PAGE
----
'A lot of detective work': What it's like to do COVID-19 contact tracing

"Opening with a statement that we’re doing this to help them, their families and their communities is very powerful."
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/ Source: TODAY
By Lucía Abascal and A. Pawlowski

An “army” of contact tracers is needed to stop the spread of the new coronavirus, public health experts say. As some recommend the hiring of 100,000 contact tracers, Massachusetts is among the states looking for applicants. The job calls for contacting anyone an infected person has interacted with.

Dr. Lucía Abascal, 28, has been working as a COVID-19 contact tracer in San Francisco for the past month. She shared what it’s like with TODAY.

I was recruited to be a contact tracer because of my clinical background (I was a physician in Mexico City), public health knowledge and because I speak Spanish. I was interested in the job because of how the coronavirus is impacting the Hispanic community. I thought I could be helpful with this population.

I’m definitely a data gatherer, but there’s also a lot of detective work going on. We just want to keep all the possible cases off the streets.

In San Francisco, the coronavirus is a reportable disease, so every time somebody tests positive, the doctor has to contact the department of public health. They then ask the person: Who do you live with? Where do you work?

That’s a list they give us as contact tracers. I usually handle the household list, while others handle work contacts. I’ve seen up to 10 people living in the same apartment, but the average case has around three contacts.

When we call, the first thing we try to figure out after introducing ourselves is if they know they’ve been in contact with somebody who has tested positive for COVID-19. When we’re talking about household contacts, they usually know because it’s their partner or their family member.

After that, we ask if they have any symptoms and any risk factors such as other diseases. We ask about their overall health, their living situation, whether they have the ability to self-quarantine, whether they have a separate bathroom they could use. Do they have a kitchen where everybody could cook their own food without sharing stuff?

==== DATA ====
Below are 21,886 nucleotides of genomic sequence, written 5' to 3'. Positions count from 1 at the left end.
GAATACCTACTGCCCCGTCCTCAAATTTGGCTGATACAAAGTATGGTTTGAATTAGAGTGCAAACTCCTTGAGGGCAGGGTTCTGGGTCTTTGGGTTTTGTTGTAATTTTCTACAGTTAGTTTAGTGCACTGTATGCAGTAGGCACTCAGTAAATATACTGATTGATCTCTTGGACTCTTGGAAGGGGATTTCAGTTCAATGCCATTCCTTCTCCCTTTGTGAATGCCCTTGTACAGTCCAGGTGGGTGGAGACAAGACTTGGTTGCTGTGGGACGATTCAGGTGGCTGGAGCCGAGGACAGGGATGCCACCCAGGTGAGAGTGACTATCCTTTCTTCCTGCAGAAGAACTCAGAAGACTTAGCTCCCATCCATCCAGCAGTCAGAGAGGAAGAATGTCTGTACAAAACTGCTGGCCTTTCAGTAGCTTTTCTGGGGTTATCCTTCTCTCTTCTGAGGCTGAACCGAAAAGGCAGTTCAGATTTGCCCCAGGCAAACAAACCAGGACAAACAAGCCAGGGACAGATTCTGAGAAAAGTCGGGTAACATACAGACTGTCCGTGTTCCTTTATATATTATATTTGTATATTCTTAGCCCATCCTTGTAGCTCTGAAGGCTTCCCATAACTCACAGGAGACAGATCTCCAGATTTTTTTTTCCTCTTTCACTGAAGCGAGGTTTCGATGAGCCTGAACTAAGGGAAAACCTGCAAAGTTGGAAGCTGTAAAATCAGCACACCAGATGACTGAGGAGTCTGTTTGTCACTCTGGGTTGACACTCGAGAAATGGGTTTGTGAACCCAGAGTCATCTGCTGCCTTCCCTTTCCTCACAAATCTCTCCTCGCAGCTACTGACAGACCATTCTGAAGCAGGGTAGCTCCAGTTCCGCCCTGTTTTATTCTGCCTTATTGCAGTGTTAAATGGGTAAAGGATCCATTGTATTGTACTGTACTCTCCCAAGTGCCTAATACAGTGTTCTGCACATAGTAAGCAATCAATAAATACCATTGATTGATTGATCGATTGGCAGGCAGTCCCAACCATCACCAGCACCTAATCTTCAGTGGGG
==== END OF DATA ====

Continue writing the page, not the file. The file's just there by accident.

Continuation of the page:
We also ask if they have enough food and medication to stay inside for the next 14 days. If not, we’re able to offer help with those needs through social workers. We ask them to please stay home and we make it easier for them to do so.

We record the information in an online system. It lets us see if the contacts are high risk and need more follow-up. Let’s say somebody is older or has another disease like diabetes, they get called again at seven days and 14 days. Everything is confidential. All the things they tell us are protected by law because of HIPAA.

People are free to participate or not participate. There are no consequences if they don’t tell the truth. We don’t enforce anything. It’s based on trust.

Opening with a statement that we’re doing this to help them, their families and their communities is very powerful. We’re not asking hard questions. I find that most people are willing to participate.

I’ve never had somebody reluctant to share their information because they fear immigration or government retaliation. The people who don’t agree to participate usually don’t feel they need it or don’t have the time.

We never ask for personal information such as social security number, immigration status or anything that might sound sketchy. We want to avoid possible scams that can be imitating this system.

We have scripts we work from. At the beginning, you’re like a robot. Once you get practice, you realize you have to ask the important questions, but you don’t have to follow a script. People want to have a normal conversation. I’ve even called people who are happy to talk to me because they say they’ve been bored. So being approachable, being open to questions is always helpful.

One of the harder situations is when people don’t know they’ve had contact with a positive case and they insist on getting information on who that person is. If I called you right now and told you, “You’ve been in contact with someone positive with COVID-19,” it’s natural to want to know who it was. But I can’t say because that’s confidential patient information.

Some people insist, insist, insist we give the name, but we can’t. Sometimes, they won’t cooperate if you don’t tell them. That’s hard to navigate.

Once we finish our call, if they agree, the contacts are enrolled in a text message program. They’ll receive a text message every day with small reminders — stay home, wash your hands, clean the bathroom — until they’re done with their 14-day quarantine period. They have the option to report symptoms or ask for a clinician to contact them.

Contact tracing is very important during this pandemic. Countries that have implemented both increased testing and contact tracing have been able to decrease their cases. We’ve seen this in China, South Korea and Singapore. It gives us pretty good evidence that it works.

It makes sense — especially as we start to open up cities and countries — to have a system where people who are at high risk of transmitting or being infected stay inside.

Technology as a complement is always good. But an app would never be able to completely do what we are doing.

We’re navigating difficult, complex human situations that require human decisions. Does this person need to be in quarantine? Does this person need testing? Should this person seek clinical care? We need a human interface to help out.

This interview was condensed and edited for clarity.